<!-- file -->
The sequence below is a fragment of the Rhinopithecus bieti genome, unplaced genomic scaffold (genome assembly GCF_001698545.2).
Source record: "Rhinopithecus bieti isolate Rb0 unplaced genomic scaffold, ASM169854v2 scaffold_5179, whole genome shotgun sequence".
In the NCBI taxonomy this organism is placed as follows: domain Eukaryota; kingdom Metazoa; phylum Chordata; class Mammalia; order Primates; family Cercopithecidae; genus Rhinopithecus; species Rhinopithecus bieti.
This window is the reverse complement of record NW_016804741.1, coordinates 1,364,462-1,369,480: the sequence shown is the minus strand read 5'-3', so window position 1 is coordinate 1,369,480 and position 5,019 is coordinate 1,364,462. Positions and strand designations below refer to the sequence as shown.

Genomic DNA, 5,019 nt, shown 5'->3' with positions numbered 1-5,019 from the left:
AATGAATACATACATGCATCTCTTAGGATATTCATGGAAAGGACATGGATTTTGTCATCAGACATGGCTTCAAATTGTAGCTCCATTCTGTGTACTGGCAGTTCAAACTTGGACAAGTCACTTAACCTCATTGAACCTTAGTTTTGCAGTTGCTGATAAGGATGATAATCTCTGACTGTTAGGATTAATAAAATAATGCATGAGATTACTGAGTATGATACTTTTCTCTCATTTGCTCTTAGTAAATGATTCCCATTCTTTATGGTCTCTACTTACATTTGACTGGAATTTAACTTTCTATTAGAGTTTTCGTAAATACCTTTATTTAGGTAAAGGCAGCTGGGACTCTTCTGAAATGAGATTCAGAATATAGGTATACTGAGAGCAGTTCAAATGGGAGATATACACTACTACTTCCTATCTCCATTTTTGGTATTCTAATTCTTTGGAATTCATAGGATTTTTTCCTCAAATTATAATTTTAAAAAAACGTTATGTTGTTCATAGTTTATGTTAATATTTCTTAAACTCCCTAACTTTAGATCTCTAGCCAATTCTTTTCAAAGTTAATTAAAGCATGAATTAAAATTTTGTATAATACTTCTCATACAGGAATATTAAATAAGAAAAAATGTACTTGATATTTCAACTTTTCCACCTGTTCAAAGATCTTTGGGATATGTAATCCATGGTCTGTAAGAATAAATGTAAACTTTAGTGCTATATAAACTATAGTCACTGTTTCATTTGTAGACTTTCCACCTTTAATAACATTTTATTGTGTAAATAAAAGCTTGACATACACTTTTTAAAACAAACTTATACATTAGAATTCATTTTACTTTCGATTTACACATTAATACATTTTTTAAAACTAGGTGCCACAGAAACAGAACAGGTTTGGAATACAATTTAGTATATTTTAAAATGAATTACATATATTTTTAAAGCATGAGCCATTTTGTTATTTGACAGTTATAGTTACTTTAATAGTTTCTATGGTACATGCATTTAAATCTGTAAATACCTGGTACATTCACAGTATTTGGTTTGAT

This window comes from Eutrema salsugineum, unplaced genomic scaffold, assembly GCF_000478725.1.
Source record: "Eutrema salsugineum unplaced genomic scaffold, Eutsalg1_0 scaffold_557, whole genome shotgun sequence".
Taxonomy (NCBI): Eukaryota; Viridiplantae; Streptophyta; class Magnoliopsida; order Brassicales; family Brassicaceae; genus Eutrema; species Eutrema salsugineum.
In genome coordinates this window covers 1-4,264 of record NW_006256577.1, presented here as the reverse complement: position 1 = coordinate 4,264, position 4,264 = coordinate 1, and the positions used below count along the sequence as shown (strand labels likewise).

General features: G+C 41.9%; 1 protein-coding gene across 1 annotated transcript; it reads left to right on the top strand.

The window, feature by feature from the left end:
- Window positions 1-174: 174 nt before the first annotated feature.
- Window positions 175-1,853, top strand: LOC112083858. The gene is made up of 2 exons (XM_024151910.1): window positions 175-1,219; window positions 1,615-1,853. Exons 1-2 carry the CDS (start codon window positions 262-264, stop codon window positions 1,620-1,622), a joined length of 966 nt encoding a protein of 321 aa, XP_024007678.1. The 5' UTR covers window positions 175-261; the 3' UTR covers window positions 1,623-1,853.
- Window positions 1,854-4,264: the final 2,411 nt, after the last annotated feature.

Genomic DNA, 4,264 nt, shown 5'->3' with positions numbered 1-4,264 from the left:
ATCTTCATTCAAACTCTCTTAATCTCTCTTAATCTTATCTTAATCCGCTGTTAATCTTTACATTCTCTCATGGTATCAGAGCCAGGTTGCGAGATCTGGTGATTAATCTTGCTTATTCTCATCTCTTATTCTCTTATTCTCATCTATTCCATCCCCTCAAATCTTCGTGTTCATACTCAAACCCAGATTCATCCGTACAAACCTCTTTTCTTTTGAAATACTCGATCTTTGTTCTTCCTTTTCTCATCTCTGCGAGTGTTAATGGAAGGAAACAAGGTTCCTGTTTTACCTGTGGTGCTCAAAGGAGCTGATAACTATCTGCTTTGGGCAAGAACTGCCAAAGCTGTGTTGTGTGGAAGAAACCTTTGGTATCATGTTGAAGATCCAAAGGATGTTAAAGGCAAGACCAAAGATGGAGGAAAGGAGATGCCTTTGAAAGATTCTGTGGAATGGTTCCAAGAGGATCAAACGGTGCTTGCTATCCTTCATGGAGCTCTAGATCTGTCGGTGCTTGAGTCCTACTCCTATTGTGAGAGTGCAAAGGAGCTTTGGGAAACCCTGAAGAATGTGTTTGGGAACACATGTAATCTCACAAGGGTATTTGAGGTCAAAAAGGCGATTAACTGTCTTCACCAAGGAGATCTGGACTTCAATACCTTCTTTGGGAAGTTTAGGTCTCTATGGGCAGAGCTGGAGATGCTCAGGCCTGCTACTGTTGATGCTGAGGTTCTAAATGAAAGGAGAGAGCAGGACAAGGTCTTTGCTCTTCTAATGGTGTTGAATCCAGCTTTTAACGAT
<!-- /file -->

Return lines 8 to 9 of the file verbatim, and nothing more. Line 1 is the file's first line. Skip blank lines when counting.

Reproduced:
Source record: "Eutrema salsugineum unplaced genomic scaffold, Eutsalg1_0 scaffold_557, whole genome shotgun sequence".
Taxonomy (NCBI): Eukaryota; Viridiplantae; Streptophyta; class Magnoliopsida; order Brassicales; family Brassicaceae; genus Eutrema; species Eutrema salsugineum.